Is Legal Knowledge Regressing (Thanks to AI)?
This review article focuses on a recent book that poses the following question. Is law computable? In examining some of the contributions in this edited collection the article poses a second question. Is, as a result of artificial intelligence (AI) and law research, legal knowledge regressing? In its analysis of the book, the article examines several of the major epistemological problems facing the creators of a legal reasoning AI programme; and it concludes that some of the epistemological assumptions upon which AI research is based are assumptions rooted in old and discredited legal knowledge. Nevertheless, the article has few illusions that judging will one day be dispensed by robot judges, especially if liberal democratic cultures slide slowly into authoritarian societies.
Keywords: artificial intelligence; computer; Deakin (Simon); epistemology; Markou (Christopher); mos mathematicus; reasoning (legal); rule-model.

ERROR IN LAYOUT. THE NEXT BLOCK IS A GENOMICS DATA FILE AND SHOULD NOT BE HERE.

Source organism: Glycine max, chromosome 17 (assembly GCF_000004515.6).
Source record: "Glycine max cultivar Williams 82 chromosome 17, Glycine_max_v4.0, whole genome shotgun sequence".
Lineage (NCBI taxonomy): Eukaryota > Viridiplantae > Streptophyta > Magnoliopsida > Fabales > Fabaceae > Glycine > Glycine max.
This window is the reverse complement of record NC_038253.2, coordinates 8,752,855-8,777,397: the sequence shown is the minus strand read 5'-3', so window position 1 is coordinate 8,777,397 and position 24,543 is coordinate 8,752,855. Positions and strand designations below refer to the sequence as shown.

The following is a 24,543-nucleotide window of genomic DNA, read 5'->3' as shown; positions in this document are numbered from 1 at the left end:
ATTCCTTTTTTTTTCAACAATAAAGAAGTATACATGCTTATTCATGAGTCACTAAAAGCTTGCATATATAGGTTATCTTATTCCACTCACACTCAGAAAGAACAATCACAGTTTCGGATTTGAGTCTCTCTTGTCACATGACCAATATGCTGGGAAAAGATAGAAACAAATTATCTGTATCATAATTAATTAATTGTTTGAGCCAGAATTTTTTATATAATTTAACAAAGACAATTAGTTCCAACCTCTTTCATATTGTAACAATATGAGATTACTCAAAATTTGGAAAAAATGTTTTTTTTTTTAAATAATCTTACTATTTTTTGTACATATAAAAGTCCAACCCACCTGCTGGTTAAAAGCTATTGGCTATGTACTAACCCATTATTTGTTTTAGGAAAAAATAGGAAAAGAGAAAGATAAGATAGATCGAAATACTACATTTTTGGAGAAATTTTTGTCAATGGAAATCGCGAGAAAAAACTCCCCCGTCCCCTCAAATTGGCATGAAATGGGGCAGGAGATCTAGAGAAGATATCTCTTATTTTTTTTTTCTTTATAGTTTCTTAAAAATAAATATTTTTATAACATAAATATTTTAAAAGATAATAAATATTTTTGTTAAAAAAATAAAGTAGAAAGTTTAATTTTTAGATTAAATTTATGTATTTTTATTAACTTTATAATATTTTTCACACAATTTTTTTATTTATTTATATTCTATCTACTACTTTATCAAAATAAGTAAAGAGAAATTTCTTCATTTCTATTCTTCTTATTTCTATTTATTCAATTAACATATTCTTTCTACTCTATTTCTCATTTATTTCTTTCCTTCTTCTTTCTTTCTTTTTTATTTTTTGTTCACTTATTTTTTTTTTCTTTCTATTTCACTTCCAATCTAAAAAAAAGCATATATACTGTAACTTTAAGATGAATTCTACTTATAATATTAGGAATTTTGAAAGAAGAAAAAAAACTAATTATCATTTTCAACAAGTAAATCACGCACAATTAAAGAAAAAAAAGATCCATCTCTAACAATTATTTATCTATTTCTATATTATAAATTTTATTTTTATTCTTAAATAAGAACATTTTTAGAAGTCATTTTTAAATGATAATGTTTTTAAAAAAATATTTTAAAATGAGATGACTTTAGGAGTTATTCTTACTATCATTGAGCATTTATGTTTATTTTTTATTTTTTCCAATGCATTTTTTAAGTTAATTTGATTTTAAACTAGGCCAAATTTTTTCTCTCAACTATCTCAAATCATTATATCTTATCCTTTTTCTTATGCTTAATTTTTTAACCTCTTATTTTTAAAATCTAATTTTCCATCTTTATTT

Those who contribute items to Amicus Curiae retain author copyright in their work but are asked to grant two licences. One is a licence to the Institute of Advanced Legal Studies, School of Advanced Study, University of London, enabling us to reproduce the item in digital form, so that it can be made available for access online in the open journal system, repository, and website. The terms of the licence which you are asked to grant to the University for this purpose are as follows:
'I grant to the University of London the irrevocable, non-exclusive royalty-free right to reproduce, distribute, display, and perform this work in any format including electronic formats throughout the world for educational, research, and scientific non-profit uses during the full term of copyright including renewals and extensions'.
The other licence is for the benefit of those who wish to make use of items published online in Amicus Curiae and stored in the e-repository. For this purpose we use a Creative Commons licence (http://www.creativecommons.org.uk/); which allows others to download your works and share them with others as long as they mention you and link back to your entry in Amicus Curiae and/or SAS-SPACE; but they can't change them in any way or use them commercially.